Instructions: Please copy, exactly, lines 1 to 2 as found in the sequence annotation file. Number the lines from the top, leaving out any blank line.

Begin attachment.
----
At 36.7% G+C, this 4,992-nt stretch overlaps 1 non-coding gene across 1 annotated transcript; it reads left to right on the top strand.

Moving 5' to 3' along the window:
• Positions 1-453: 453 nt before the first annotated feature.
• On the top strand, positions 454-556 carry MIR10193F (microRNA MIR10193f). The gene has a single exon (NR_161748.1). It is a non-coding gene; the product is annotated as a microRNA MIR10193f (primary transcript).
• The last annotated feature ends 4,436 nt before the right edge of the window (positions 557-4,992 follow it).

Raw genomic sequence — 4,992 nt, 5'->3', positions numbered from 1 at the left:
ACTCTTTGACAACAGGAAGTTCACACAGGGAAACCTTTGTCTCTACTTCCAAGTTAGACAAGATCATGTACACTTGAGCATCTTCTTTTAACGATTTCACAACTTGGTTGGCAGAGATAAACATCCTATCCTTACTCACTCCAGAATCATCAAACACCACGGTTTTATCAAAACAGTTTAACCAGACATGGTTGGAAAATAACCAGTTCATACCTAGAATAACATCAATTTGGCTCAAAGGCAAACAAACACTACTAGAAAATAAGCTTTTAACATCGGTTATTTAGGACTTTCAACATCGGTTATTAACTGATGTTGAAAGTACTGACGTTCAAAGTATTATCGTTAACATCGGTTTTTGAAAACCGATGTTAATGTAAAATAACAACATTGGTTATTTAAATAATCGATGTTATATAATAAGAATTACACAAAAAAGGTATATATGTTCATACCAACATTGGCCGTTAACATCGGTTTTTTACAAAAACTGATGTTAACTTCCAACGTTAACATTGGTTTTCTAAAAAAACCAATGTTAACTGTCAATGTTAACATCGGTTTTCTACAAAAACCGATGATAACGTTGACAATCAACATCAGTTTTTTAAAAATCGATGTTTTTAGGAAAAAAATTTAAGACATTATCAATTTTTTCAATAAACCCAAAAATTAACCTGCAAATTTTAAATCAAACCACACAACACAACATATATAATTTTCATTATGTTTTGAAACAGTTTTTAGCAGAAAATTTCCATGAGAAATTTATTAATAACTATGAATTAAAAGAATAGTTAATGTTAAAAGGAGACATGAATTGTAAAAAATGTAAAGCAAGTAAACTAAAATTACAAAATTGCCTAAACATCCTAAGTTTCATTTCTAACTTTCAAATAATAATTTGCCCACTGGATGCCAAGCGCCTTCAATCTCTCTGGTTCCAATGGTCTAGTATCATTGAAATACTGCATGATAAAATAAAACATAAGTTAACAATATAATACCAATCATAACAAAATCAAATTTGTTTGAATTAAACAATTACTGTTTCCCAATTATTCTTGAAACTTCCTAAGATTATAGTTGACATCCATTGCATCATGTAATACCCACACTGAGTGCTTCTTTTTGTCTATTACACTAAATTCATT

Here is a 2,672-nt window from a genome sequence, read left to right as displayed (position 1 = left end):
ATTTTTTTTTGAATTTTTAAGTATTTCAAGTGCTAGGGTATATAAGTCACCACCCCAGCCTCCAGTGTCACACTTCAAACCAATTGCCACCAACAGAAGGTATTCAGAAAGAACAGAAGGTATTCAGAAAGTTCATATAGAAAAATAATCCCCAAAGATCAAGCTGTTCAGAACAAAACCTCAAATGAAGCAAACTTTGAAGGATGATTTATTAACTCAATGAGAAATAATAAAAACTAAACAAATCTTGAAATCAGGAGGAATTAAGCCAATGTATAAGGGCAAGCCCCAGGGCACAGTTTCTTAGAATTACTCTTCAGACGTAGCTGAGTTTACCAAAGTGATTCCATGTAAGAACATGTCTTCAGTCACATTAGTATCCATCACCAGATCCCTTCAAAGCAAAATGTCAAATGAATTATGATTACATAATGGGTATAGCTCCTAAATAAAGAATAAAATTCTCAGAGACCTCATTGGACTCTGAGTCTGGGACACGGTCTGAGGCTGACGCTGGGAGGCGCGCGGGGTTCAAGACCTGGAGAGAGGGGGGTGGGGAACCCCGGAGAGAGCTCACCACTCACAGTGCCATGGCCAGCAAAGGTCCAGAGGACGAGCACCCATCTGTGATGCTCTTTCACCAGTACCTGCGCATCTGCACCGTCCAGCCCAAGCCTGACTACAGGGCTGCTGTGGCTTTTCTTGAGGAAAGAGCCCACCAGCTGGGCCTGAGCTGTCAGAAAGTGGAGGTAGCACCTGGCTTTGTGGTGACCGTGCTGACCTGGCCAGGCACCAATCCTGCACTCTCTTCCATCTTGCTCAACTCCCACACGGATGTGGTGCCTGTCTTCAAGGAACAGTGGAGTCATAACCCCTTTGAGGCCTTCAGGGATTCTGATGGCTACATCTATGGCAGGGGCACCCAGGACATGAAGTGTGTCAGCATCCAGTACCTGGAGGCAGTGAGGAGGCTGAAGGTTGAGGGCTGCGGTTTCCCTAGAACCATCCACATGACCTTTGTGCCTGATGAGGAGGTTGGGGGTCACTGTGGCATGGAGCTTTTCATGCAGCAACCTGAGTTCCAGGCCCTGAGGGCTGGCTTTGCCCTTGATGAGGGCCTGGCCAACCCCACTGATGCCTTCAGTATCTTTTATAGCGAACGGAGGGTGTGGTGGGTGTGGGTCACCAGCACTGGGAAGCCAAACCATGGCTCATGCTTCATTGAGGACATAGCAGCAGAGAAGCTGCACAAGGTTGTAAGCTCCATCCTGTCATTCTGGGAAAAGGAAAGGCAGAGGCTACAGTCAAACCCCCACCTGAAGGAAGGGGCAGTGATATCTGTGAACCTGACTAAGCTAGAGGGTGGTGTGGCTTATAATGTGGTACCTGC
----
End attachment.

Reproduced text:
At 36.7% G+C, this 4,992-nt stretch overlaps 1 non-coding gene across 1 annotated transcript; it reads left to right on the top strand.

Moving 5' to 3' along the window: